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College Fairs

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If a college fair is in your area, stop by the booths of the colleges you are most interested in attending. Introduce yourself to the college representative and be sure to leave your name and contact information. You'll get on the college's mailing list, and many schools keep track of the fact that you visited the booth. Also, be sure to pick up the college rep's business card.

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Contacting Your Admissions Representative

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You don't want to pester the admissions office, but if you have a question or two about the college, call or email your admissions representative. Plan your call and craft your email carefully — you'll want to make a good impression. An email filled with grammatical errors and text-speak isn't going to work in your favor.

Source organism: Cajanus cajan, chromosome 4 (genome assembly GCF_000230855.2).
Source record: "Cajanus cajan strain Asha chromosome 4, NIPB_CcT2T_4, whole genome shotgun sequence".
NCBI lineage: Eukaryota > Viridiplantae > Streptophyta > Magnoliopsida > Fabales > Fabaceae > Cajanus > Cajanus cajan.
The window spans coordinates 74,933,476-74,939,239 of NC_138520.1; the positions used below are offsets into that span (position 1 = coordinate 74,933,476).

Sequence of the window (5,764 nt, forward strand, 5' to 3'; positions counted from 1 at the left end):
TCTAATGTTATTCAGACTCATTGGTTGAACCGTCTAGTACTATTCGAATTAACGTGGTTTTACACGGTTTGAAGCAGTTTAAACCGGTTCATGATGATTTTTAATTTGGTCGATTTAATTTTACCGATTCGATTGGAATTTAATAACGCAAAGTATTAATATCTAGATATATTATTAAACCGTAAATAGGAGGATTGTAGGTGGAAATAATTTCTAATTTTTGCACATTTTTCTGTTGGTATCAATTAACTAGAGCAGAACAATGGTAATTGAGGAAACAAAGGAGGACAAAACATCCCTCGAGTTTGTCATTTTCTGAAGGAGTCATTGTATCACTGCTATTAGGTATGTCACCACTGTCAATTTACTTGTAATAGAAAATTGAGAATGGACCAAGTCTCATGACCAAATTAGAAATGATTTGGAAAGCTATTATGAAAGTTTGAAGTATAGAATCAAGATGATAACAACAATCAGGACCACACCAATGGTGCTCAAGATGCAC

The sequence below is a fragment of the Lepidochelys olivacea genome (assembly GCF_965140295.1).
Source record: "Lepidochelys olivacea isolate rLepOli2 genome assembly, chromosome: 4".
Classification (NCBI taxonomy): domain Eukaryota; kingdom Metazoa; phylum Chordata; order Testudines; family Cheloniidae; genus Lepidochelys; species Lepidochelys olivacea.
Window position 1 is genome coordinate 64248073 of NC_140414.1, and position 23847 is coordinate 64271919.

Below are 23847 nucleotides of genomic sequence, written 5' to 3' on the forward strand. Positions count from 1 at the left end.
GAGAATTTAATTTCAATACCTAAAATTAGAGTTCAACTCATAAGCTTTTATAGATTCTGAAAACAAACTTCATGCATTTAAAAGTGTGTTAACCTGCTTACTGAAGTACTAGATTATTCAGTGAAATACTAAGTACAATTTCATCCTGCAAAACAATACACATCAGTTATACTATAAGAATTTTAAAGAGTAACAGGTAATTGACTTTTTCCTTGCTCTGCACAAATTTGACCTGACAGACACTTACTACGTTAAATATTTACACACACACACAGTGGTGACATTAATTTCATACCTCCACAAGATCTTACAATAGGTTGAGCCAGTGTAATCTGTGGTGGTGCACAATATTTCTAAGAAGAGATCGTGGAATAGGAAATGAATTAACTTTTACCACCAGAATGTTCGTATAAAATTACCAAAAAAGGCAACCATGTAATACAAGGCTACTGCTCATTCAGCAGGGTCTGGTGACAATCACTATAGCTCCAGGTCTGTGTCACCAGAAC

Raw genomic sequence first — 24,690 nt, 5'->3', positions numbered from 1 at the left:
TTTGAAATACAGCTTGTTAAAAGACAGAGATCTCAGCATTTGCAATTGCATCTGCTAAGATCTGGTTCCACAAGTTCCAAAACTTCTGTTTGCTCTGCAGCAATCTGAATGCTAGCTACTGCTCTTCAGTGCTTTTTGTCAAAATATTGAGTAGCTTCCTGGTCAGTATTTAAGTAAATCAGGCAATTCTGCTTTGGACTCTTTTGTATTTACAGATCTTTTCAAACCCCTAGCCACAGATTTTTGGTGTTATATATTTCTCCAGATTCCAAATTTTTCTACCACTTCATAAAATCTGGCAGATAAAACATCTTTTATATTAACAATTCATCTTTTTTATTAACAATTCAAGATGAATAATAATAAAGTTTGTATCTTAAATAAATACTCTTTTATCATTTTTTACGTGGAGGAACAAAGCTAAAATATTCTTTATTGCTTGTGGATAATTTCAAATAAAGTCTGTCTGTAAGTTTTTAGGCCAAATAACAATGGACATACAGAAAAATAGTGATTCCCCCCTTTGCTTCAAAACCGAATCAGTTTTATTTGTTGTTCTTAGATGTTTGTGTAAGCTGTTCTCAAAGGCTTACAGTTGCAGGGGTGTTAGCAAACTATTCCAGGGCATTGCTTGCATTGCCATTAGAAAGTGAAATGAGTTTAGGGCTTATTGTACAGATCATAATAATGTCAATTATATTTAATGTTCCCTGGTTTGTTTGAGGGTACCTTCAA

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Sending a Thank You Note

Hand Written Thank You Note
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If you chatted with a college representative at a fair, send an email message the next day to thank him or her for taking the time to talk with you. In the message, note one or two features of the college that appeal to you. Similarly, if you meet with a regional representative or interview on campus, send a follow-up thank you. You'll be demonstrating your interest as well as showing that you are a considerate person.

If you really want to impress, send an actual snail-mail note of appreciation.

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Requesting College Information

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You're likely to get a lot of college brochures without asking for them. Colleges work hard to get mailing lists of high school students who show promise. Don't rely on this passive approach to getting print materials, and don't depend entirely on a college's website for information. A short and polite email message requesting college information and application materials shows that you are actively interested in the school. It's flattering when a college reaches out to you, and it demonstrates interest on your part when you reach out to the college.